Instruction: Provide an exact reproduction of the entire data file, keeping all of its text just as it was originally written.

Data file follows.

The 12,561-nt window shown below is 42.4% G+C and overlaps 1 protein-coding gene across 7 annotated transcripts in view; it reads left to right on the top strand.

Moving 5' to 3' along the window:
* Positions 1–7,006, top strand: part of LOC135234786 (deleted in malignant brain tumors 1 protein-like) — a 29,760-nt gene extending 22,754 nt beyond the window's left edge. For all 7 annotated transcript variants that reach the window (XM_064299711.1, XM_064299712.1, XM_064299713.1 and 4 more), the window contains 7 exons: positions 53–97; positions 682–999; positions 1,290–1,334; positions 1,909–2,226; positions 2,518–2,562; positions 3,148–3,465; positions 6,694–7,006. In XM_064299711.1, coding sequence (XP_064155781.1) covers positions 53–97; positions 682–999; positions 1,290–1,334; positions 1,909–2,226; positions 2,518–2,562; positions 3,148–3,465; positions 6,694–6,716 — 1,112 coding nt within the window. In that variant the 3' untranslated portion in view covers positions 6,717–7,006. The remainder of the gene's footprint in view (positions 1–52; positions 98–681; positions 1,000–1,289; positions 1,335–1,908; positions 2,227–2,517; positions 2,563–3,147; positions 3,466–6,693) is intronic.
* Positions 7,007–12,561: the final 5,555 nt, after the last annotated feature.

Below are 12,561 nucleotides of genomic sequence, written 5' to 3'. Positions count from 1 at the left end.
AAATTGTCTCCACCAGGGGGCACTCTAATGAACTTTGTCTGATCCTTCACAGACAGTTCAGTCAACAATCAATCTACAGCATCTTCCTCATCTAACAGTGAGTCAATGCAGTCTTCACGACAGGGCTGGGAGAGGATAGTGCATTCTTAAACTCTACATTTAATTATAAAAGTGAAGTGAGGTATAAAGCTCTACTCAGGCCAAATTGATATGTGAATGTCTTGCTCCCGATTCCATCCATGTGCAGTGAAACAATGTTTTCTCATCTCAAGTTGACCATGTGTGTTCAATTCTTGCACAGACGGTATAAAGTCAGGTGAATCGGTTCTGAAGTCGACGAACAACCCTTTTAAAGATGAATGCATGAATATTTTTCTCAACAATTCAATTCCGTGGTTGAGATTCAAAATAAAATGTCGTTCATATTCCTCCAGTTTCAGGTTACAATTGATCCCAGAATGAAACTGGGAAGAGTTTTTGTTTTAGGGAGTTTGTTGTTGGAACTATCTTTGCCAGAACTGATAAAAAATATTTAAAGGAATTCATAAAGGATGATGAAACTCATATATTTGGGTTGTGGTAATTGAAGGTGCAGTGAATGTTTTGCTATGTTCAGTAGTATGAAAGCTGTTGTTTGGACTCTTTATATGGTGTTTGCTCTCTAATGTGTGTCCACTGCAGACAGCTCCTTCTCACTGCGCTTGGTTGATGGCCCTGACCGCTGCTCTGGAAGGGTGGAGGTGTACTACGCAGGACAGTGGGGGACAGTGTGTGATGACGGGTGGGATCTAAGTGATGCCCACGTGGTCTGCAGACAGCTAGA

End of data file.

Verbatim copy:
The 12,561-nt window shown below is 42.4% G+C and overlaps 1 protein-coding gene across 7 annotated transcripts in view; it reads left to right on the top strand.

Moving 5' to 3' along the window:
* Positions 1–7,006, top strand: part of LOC135234786 (deleted in malignant brain tumors 1 protein-like) — a 29,760-nt gene extending 22,754 nt beyond the window's left edge. For all 7 annotated transcript variants that reach the window (XM_064299711.1, XM_064299712.1, XM_064299713.1 and 4 more), the window contains 7 exons: positions 53–97; positions 682–999; positions 1,290–1,334; positions 1,909–2,226; positions 2,518–2,562; positions 3,148–3,465; positions 6,694–7,006. In XM_064299711.1, coding sequence (XP_064155781.1) covers positions 53–97; positions 682–999; positions 1,290–1,334; positions 1,909–2,226; positions 2,518–2,562; positions 3,148–3,465; positions 6,694–6,716 — 1,112 coding nt within the window. In that variant the 3' untranslated portion in view covers positions 6,717–7,006. The remainder of the gene's footprint in view (positions 1–52; positions 98–681; positions 1,000–1,289; positions 1,335–1,908; positions 2,227–2,517; positions 2,563–3,147; positions 3,466–6,693) is intronic.
* Positions 7,007–12,561: the final 5,555 nt, after the last annotated feature.

Below are 12,561 nucleotides of genomic sequence, written 5' to 3'. Positions count from 1 at the left end.
AAATTGTCTCCACCAGGGGGCACTCTAATGAACTTTGTCTGATCCTTCACAGACAGTTCAGTCAACAATCAATCTACAGCATCTTCCTCATCTAACAGTGAGTCAATGCAGTCTTCACGACAGGGCTGGGAGAGGATAGTGCATTCTTAAACTCTACATTTAATTATAAAAGTGAAGTGAGGTATAAAGCTCTACTCAGGCCAAATTGATATGTGAATGTCTTGCTCCCGATTCCATCCATGTGCAGTGAAACAATGTTTTCTCATCTCAAGTTGACCATGTGTGTTCAATTCTTGCACAGACGGTATAAAGTCAGGTGAATCGGTTCTGAAGTCGACGAACAACCCTTTTAAAGATGAATGCATGAATATTTTTCTCAACAATTCAATTCCGTGGTTGAGATTCAAAATAAAATGTCGTTCATATTCCTCCAGTTTCAGGTTACAATTGATCCCAGAATGAAACTGGGAAGAGTTTTTGTTTTAGGGAGTTTGTTGTTGGAACTATCTTTGCCAGAACTGATAAAAAATATTTAAAGGAATTCATAAAGGATGATGAAACTCATATATTTGGGTTGTGGTAATTGAAGGTGCAGTGAATGTTTTGCTATGTTCAGTAGTATGAAAGCTGTTGTTTGGACTCTTTATATGGTGTTTGCTCTCTAATGTGTGTCCACTGCAGACAGCTCCTTCTCACTGCGCTTGGTTGATGGCCCTGACCGCTGCTCTGGAAGGGTGGAGGTGTACTACGCAGGACAGTGGGGGACAGTGTGTGATGACGGGTGGGATCTAAGTGATGCCCACGTGGTCTGCAGACAGCTAGA